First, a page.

A huge ‘gigafactory’ is set to be built in Northumberland that could bring thousands of jobs to the area.
The government has backed plans for the electric vehicle battery factory which will employ 3,000 people and create another 5,000 jobs.
Britishvolt’s plans for a plant in Blyth are being supported by the government’s Automotive Transformation Fund.
The government backing is for an undisclosed amount believed to be around £100 million.
The firm said the plant would require £3.8 billion to set up and start production, with the building itself costing £1.7 billion.
It should have the capacity to manufacture 300,000 battery units every year, supplying around 25% of the current UK market.
It was in December 2020 that the firm first announced its intentions to build on a 93-hectare site where Britain’s largest coal-burning power station once stood.
Prime minister Boris Johnson commented: ‘Britishvolt’s plan to build a new gigafactory in Northumberland is a strong testament to the skilled workers of the North East and the UK’s place at the helm of the global green industrial revolution.
What is a ‘gigafactory’?
As the world pivots towards electric vehicles as a means of fighting climate change, the car industry has to find batteries. A lot of batteries.
To cope with the demand, massive factories are being established to manufacture and supply carmakers with batteries.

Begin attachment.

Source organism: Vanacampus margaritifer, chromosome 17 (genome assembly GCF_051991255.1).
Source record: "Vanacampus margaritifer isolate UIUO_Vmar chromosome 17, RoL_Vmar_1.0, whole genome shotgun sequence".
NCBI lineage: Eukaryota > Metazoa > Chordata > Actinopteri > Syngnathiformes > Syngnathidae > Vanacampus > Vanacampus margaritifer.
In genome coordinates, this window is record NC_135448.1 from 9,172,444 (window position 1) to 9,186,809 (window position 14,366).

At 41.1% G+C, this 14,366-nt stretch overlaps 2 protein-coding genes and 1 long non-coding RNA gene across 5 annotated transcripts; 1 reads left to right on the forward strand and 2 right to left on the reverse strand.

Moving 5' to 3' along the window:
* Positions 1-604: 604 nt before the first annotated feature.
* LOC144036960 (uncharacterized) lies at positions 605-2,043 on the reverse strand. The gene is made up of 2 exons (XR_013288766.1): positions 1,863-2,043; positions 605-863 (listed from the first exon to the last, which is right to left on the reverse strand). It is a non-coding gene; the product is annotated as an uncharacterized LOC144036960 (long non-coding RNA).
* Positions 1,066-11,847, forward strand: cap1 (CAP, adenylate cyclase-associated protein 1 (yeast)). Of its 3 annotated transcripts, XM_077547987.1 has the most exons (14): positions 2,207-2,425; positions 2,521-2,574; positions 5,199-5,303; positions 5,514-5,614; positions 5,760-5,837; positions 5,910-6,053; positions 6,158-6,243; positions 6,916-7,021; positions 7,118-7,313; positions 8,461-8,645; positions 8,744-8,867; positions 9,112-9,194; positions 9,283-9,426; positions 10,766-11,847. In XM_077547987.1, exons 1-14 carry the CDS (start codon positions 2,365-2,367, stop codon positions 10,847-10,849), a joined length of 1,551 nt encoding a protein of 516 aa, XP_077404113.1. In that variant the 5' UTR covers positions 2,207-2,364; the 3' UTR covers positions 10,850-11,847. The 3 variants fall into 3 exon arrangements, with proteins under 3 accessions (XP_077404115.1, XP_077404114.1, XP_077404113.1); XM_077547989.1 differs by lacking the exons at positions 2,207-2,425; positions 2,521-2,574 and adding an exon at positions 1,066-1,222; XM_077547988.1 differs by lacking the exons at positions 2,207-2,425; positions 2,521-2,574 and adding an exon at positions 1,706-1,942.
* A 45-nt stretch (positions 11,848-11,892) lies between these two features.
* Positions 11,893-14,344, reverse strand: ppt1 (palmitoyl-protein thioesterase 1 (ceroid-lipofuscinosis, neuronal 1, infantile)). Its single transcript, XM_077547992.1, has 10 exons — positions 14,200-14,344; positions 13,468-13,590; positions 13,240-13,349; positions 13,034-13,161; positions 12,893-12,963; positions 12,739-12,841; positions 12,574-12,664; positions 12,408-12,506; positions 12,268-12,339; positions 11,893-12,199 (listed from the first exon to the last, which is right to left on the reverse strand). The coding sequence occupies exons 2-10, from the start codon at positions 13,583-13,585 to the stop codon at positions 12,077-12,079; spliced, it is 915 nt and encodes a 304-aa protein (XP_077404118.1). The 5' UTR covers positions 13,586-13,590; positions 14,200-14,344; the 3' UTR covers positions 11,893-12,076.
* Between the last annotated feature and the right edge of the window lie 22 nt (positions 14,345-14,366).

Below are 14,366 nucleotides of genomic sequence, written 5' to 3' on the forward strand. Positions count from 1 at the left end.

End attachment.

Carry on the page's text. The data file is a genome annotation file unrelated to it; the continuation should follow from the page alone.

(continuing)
The word ‘gigafactory’ is attributed to Tesla boss Elon Musk who came up with it in 2013. The term ‘giga’ can be applied to ‘gigawatts’ – a measurement of electricy equal to one million watts. It also derives from the Greek word ‘gigas’ which means giant.
Tesla created the first gigafactory near Reno in Nevada. Manufacturing car batteries from scratch is a complex process involving many raw materials. From an economic standpoint, it is easier to do this all in a single location.
The gigafactory in Nevada is 1.9 million square feet, roughly 43 acres in size. And Tesla is building another one in Germany.
As for the UK, it already has one gigafactory being built in Sunderland by Japanese carmaker Nissan. Next to its sprawling car plant, the gigafactory will cost £450 million and will make batteries for up to 100,000 vehicles per year.
‘Backed by Government and private sector investment, this new battery factory will boost the production of electric vehicles in the UK, whilst levelling up opportunity and bringing thousands of new highly skilled jobs to communities in our industrial heartlands.’
ð¨NEW – Britainâs 2nd Gigafactory!
The Government is backing @BritishVoltUKâs plans to build a Â£2billion electric vehicle battery plant in #Northumberland, creating 3,000+ jobs
A major boost for Britainâs auto sector + a resounding vote of confidence in the North East economy! pic.twitter.com/bSohTjlp0h
The demand for electric car batteries is only going to increase as EVs become a more common sight on British roads.
In 2020, there were 108,205 new EV registrations in the UK, according to the Department for Transport, putting the total on the road to an impressive 300,000.
That’s no surprise: with the government’s 2030 deadline to ban the sale of new petrol and diesel cars, and with 2035 marked as the year to halt the sales of hybrids, for many the drive away from traditional fuels has stepped up a gear.
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